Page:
Greetings! I’ll start by wishing those of you who celebrate a joyful Ramadan. May this time be one of reflection and celebration.
One of the so-called perks of being an academic is that you have any excuse to read books that aren’t normally consumed (or even known) by the general public. It’s why my daughter often refers to me as a "nerd." I truly expect that it will be one of the giant piles of books in my study that will eventually topple over and smother me to death.
Recently, thanks to a book group organized by Terri Friedline (UMichigan), I had the opportunity to dive into a fabulous book – "A Feminist Reading of Debt" by Lucí Cavallero and Verónica Gago. These two gifted social scientists use a feminist framework and their own activist experiences in Argentina, to craft an argument of how national debt disproportionately falls on the backs of women, LGBTQA+, and economically impoverished people. It is a book that I want to read again to more fully understand their insights.
Many of their points and observations have bearing on the world of human services and education. Essentially, neoliberalism is in a constant state of crisis, the resolution of which is primarily shouldered by the disenfranchised. We are seeing this now in the current debate on the U.S. budget; it isn’t the wealthy who will sacrifice. Caballero and Gago take this a step further by arguing that these crises don’t just happen – they are manufactured in ways to protect elite capital. It’s a giant Ponzi scheme with the debt burden pushed down on those who can least afford it. So, when we talk about sovereign (national) debt, we need to stop abstract analyses and instead, directly demonstrate how this negatively impacts the lives and livelihoods of those at the bottom of the economic ladder.
A critical strategy in the reframing of the debt analysis is to recognize that work is not just formal wage work. It also is the informal work of household maintenance and providing care. Because this tends to be “women’s work,” it creates debt scenarios because it limits female employment options. Further, neoliberalism has hollowed out public assistance programs, which means that women essentially make up for this failure of the state. Their unpaid labor is extracted, and this results in household indebtedness. Families go into private debt to support and care for their members, which is exploited in ways to offset the public debt.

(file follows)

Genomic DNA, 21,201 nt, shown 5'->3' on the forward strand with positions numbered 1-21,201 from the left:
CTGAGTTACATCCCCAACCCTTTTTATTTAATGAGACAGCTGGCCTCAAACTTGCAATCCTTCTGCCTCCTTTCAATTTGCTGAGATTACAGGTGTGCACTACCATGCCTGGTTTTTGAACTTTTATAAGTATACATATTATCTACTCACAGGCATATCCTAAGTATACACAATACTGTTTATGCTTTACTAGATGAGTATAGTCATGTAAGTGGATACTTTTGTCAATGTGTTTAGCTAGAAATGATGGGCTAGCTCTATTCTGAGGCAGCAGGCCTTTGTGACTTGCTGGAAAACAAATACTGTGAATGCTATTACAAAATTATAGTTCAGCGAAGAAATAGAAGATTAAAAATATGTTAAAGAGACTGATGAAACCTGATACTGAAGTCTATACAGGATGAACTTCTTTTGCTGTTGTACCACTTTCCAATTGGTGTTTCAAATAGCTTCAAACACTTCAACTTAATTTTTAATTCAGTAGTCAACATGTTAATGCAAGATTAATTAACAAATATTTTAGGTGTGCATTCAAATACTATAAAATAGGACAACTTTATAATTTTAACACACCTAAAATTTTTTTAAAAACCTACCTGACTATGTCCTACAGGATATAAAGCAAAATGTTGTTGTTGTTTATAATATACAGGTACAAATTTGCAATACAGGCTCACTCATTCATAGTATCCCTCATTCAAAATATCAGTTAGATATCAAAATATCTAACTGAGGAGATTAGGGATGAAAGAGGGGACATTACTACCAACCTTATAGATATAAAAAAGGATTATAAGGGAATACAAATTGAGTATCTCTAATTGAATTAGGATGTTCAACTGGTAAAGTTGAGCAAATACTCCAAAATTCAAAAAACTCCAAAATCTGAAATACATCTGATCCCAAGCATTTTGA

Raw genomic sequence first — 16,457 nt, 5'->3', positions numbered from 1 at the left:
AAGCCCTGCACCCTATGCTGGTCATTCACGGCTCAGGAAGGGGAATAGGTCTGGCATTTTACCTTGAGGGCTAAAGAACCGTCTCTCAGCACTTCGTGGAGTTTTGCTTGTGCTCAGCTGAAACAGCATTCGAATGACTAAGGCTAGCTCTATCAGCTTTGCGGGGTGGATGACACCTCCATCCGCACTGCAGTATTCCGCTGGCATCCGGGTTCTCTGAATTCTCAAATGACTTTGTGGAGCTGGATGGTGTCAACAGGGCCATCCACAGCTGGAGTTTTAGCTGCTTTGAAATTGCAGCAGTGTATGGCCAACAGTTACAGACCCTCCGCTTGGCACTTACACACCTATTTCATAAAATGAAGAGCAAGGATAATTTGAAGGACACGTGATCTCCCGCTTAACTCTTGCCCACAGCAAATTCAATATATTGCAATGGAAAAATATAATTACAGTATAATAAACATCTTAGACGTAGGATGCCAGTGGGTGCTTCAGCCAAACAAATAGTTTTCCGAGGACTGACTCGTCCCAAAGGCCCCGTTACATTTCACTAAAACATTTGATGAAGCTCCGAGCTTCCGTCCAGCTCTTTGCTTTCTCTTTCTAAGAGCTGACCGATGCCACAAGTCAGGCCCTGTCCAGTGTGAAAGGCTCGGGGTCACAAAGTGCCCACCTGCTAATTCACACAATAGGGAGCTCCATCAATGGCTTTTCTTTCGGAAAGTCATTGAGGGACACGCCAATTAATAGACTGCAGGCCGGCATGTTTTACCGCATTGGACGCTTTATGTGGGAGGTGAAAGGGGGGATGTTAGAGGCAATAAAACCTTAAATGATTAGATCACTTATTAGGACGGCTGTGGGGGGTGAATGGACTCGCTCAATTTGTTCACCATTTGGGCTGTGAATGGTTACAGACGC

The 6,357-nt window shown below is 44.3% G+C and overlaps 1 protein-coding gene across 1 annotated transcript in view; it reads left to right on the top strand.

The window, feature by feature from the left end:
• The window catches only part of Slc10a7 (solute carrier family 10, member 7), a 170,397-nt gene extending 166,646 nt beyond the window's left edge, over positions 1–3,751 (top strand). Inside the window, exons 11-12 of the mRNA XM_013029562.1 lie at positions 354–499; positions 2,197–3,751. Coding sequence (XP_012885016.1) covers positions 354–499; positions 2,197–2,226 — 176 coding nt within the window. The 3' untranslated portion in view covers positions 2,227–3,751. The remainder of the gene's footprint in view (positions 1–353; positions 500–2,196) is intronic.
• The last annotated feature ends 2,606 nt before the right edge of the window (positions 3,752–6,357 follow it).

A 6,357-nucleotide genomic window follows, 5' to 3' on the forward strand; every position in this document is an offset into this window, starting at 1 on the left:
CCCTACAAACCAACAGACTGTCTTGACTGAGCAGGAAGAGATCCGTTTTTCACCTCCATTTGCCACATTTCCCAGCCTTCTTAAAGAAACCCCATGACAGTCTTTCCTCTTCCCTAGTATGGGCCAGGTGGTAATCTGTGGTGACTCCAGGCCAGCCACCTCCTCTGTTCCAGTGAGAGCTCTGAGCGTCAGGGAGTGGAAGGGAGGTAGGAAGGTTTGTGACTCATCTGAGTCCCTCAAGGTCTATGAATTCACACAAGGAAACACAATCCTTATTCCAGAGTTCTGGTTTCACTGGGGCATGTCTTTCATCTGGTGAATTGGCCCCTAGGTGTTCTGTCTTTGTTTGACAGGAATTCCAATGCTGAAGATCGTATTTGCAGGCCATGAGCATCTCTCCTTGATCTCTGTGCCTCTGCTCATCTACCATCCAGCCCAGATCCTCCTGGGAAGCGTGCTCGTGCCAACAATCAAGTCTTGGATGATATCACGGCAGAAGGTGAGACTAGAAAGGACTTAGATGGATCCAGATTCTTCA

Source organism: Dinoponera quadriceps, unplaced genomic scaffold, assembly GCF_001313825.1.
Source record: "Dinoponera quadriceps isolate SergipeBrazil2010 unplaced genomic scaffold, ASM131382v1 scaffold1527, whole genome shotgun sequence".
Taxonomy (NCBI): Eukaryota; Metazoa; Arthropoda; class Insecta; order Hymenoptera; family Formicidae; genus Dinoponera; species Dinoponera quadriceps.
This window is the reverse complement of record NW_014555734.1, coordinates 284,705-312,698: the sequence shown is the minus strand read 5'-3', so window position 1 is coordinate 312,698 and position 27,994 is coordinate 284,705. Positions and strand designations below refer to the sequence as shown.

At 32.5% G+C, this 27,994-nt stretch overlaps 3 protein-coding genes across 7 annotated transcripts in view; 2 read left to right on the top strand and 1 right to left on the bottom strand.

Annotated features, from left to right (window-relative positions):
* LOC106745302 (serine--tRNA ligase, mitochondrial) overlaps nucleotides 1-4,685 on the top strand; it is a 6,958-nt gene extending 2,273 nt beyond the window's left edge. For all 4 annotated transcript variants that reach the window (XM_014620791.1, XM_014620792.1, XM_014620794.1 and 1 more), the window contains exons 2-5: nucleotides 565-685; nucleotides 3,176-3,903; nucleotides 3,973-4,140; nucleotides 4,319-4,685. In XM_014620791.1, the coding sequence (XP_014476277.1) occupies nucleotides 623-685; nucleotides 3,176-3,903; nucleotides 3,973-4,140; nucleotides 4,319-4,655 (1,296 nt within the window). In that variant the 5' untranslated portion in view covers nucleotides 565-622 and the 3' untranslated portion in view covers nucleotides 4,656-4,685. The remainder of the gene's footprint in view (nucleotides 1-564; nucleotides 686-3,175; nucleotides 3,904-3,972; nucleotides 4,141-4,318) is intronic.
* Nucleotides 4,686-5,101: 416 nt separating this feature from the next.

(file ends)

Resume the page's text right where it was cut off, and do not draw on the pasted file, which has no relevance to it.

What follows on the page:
In one of the more power passages, Caballero and Gago argue that debt creates obedience. In essence, when one is in debt, one’s choices are limited. You take a job that will hopefully help pay down the debt, but it isn’t a job you want or desire. You take out a loan to pay off the debt, yet the conditions of the loan make that impossible. You get an education, that will hopefully lead to better job prospects, but the loan debt makes it unattainable. Debt is a form of labor control. Workers lose bargaining power when they are desperate for wages. It sets the stage for further exploitation. And it means that initiatives to empower students and workers, such as university DEI courses and programs, need to be stopped. The current debt-inflicting system cannot have "woke" laborers who think critically and are inspired to act collectively. Anti-DEI measures fit hand to glove with promoting a debt economy.
What this leads to, they suggest, is understanding debt as financial terrorism. But, it is a terrorism that has become normalized. Almost everyone carries some form of debt. Moreover, various credit card schemes that target teens make sure that one is introduced to, and entrapped in, debt early. Despite the ubiquitous nature of debt, we rarely talk about it. It’s seen as shameful. And when debt is raised for debate, such as the current attention to ameliorating student loan debt, the backlash is designed to blame the individual and not the system. This furthers the shaming. One way to begin to address debt, especially as it impacts vulnerable groups, is to bring it into the light and make the connection to larger economic forces that depend on the indebtedness of others to function.
It simply isn’t possible to do justice to the book in this space. Reading it, and participating in the book group discussion, reminded me of the importance of connecting the dots. There’s an old saying in the feminist movement that "the personal is political." In their dissection of debt, and the debt crisis, Caballero and Gago demonstrate the power behind that slogan.
If you’re a "nerd" like me, and are interested in reading and discussing this book, let me know. I’d love to delve further into their arguments. Or perhaps there’s another work that you’d like to tackle via group discussion. Let me know that as well – it could be fun and inspirational. And Happy Spring!